EDITORíS DESK: Coronado musicians do us proud
In last November's District 11 bond issue was a line item calling for a larger auditorium (at a cost of $1,350,000) at
Coronado High School.
The bond issue lost, but before our eyes (and ears) this school year the school's two prominent musical programs have been melodically proving that if a new auditorium ever is built, it will be money well spent.
It's useful to bear in mind, when discussing these matters, that music is not all that different from sports in high school. If students are gifted as well as dedicated, who can blame them if they choose modern schools with (in the case of musicians) perfect acoustics, art-friendly curricula and large new auditoriums?
Yet here we have Coronado High School - with its tiny, raggedy auditorium (lighting and sound repairs were also in the bond issue) and without an inordinate arts budget - turning a into a musical heavyweight. This year especially. First it was orchestra director Dan Mayes with seven All-State selections and a win-everything competition in California. Then Coronado's choir students, directed by Jeff Hodur (a 1996 CHS grad), landed 12 All-Staters; and, just last week, they won every first place singing against national competition in Washington, D.C.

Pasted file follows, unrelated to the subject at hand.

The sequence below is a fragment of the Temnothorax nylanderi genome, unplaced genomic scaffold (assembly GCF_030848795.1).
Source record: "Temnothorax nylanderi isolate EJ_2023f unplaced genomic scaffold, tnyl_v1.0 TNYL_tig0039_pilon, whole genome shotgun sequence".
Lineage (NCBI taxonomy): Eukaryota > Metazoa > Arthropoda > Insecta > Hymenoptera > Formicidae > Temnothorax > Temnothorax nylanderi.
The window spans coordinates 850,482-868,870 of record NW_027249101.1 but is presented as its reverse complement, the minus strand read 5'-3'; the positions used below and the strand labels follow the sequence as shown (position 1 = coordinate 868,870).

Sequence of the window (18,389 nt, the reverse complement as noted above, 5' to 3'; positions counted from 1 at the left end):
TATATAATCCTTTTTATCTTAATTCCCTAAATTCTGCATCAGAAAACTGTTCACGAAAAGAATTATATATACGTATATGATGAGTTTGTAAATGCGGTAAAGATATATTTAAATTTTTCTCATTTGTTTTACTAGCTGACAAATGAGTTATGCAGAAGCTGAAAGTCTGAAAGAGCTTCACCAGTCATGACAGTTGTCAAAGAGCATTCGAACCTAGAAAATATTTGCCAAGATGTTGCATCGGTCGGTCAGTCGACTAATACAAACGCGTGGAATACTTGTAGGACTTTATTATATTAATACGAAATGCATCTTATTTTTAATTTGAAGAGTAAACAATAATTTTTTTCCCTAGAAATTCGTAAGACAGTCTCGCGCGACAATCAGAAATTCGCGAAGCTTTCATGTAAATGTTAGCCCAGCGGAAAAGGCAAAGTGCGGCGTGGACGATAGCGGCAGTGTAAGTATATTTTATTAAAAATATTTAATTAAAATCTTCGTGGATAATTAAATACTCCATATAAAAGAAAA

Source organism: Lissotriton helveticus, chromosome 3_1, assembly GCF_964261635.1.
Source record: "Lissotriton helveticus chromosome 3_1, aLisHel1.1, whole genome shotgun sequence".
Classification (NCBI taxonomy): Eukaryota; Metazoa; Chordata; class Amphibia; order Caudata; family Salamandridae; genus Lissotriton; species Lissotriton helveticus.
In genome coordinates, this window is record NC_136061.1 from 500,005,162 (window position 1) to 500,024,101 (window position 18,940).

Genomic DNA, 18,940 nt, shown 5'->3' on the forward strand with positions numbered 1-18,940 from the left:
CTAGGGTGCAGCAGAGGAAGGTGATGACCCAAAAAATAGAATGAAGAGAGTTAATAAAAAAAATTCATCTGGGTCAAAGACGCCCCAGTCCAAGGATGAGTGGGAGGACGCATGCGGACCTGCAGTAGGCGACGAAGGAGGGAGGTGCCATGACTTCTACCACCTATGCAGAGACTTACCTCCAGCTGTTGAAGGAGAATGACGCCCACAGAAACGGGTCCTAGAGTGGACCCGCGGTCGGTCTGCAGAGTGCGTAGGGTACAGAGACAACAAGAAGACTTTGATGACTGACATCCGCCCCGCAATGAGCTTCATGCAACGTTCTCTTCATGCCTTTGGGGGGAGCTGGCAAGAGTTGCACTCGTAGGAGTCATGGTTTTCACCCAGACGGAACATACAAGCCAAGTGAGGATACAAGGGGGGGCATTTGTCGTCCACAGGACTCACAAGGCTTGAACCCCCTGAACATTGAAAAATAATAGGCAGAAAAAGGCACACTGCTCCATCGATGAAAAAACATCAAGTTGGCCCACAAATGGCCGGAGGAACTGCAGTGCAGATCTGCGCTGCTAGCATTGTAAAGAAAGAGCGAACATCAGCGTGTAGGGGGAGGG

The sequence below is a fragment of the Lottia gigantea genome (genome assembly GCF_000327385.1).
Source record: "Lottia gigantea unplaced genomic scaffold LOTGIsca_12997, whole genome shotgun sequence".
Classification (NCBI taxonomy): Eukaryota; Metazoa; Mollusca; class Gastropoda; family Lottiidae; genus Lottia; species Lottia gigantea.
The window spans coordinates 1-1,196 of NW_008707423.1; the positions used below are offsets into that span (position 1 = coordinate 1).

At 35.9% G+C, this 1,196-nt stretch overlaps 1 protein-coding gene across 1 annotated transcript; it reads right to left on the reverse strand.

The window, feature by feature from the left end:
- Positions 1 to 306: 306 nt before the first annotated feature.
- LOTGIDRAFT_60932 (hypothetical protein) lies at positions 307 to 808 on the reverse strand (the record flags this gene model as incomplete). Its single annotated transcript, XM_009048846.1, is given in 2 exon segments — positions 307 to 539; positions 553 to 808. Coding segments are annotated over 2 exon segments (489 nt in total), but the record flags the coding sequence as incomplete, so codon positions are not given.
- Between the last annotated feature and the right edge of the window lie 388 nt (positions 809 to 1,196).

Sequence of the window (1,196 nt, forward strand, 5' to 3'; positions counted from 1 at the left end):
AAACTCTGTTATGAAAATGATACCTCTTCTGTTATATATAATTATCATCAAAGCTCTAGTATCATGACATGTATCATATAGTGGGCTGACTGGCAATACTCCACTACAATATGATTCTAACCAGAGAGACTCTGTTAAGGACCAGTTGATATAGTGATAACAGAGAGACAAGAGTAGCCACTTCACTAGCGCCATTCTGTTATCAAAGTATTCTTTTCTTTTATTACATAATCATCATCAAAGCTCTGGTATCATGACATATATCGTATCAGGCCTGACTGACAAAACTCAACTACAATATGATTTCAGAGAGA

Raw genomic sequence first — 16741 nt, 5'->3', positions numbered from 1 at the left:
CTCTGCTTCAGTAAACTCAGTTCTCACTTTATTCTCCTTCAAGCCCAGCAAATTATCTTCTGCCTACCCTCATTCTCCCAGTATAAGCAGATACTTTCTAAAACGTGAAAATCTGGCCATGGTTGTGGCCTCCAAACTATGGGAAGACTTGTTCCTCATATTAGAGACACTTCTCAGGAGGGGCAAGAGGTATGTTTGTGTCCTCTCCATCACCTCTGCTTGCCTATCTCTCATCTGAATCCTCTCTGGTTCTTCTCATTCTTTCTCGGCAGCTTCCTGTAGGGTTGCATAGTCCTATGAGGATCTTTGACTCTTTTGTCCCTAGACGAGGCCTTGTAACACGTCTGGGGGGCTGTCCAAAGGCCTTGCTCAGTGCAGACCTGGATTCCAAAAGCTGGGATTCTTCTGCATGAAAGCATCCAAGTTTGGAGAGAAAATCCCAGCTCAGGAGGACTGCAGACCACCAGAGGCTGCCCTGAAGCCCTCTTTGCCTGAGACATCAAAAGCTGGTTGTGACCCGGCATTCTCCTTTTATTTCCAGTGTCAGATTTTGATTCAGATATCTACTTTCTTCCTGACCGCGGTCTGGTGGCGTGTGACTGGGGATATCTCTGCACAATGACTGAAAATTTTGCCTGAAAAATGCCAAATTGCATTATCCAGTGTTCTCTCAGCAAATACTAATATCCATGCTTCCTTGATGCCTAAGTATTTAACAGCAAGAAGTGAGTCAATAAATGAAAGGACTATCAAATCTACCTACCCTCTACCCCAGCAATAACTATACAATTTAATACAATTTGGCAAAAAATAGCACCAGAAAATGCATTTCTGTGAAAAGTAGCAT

According to Mayes, Coronado's reputation has grown to where top-level student musicians actually permit in to the school, not out. This is, to use another sports comparison, like one of those low-budget baseball teams knocking off the New York Yankees... after their players all turned down higher salaries to play for the richer club. Which is a nice underdog thought, but imagine how these kids would swing (musically, I mean) in a big, new auditorium.